The Movement Fighting for LGBTQ+ Liberation in Ghana

Ludovic Berton

By Stephanie Younger •


Last week, we spoke with Fatima Derby, a Ghanaian feminist thinker, writer and organizer, who stands for freedom, justice and equality. During our conversation via Instagram Live, we discussed the violence LGBTQ+ people in Ghana are experiencing, what influences homophobic and transphobic violence against queer and trans Ghanaians, and the fight for their liberation.

LGBT+ Rights Ghana is “a movement of LGBTQIA championing the freedom for all LGBT+ persons in Ghana.” In February, the organization launched a community center for LGBTQ+ Ghanaians. According to an article published on The Guardian, the space was raided by the National Security, and LGBTQ+ Ghanaians faced threats by homophobic and transphobic politicians and religious leaders, forcing them to shut down the community center.

Fatima Derby cites religion and the government as the biggest sources that fuel homophobia in Ghana, “The main body of people who are anti-LGBTQ+ is an organization called the National Coalition for Proper Human Sexual Rights and Family Values, which is essentially religious bodies that have come together to form a homophobic organization to antagonize queer people,” they stated. “The state [also] does a lot to influence homophobia in the country. A lot of it is really political because they are aware of homophobic sentiments. They play on the sentiments as a way to acquire political power.” The violence against the LGBTQ+ community center is rooted in the state’s complicity in homophobia and transphobia.

Additionally, Derby cites the media as a root cause, as it pushes negative and false depictions of LGBTQ+ Ghanaians, while putting homophobes on a pedestal. “[Homophobia is] highly sensationalized by the media. They continue to platform homophobes [who] also believe in organizing against LGBTQ+ rights in Ghana. They don’t find out how to draw the link between LGBTQ+ rights and human rights. They don’t speak to activists, to the community to find out what the real issue is.”

People can keep up with the fight for LGBTQ+ Liberation in Ghana by supporting grassroots, fundraising, providing resources to people organizations such as Silent Majority, Ghana, which is led by Ghanaian feminists “writing in solidarity with LGBT+ Rights Ghana and queer and transgender Ghanaians everywhere” giving Ghanaians the agency to stand for LGBTQ+ rights while the state, media and religious leaders silence their voices. “What we’re doing at Silent Majority Ghana is offer space for people to stand in solidarity with the LGBTQIA+ community in Ghana, and engage with people who want to understand the ways they are complicit in homophobia and are willing to do something to change that.”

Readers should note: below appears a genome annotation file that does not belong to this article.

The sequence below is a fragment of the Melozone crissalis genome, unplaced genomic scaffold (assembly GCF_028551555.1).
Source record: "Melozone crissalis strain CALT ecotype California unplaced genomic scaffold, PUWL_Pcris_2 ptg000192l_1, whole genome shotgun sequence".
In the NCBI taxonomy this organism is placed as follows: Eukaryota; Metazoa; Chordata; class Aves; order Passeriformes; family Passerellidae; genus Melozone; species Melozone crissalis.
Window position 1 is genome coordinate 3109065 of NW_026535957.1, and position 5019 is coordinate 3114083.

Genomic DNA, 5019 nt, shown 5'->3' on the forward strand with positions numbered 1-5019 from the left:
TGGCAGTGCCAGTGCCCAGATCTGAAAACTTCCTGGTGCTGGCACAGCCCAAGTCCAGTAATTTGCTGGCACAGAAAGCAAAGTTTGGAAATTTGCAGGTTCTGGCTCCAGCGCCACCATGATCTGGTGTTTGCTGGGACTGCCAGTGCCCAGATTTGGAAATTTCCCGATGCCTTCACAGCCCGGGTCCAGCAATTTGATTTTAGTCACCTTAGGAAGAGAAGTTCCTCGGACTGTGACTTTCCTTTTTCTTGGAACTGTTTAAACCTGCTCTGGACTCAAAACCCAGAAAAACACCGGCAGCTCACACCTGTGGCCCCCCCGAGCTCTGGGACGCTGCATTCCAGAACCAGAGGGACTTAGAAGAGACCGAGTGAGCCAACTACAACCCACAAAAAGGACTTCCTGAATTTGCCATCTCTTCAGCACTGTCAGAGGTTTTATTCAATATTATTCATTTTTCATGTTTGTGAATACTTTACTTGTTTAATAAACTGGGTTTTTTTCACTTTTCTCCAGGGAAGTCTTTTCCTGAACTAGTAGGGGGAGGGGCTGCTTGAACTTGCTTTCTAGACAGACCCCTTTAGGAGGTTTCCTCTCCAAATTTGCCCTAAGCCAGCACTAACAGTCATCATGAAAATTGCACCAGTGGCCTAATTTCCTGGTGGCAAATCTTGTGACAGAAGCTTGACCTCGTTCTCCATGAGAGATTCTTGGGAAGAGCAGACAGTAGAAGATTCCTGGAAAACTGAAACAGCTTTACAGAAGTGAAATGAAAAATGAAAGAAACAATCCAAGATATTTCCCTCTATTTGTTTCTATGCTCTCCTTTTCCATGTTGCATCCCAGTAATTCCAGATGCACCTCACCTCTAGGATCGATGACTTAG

“The Silent Majority Ghana is a community of Ghanaians standing in solidarity with queer and transgender Ghanaians who have been silenced by an oppressive state, religious, and media landscape.”

Silent Majority, Ghana

Also, Ghana Anti-LGBT Watchlist, is a platform that draws attention to transphobic and homophobic public figures, including politicians, religious leaders and those who perpetuate homophobia in the media. Derby encourages folks to follow LGBT+ Rights Ghana, and to share and donate to their fundraisers to support the community. “They are doing work to educate people on misconceptions people have about queerness and transness, and offer resources to the community.” Additionally, keep up with Fatima Derby on Instagram and Twitter for political education.


Stephanie Younger is an 18-year-old based in Richmond, Virginia, whose work centers the intersections Black feminism and womanism have with prison and police abolition. In 2017, she created Black Feminist Collective.

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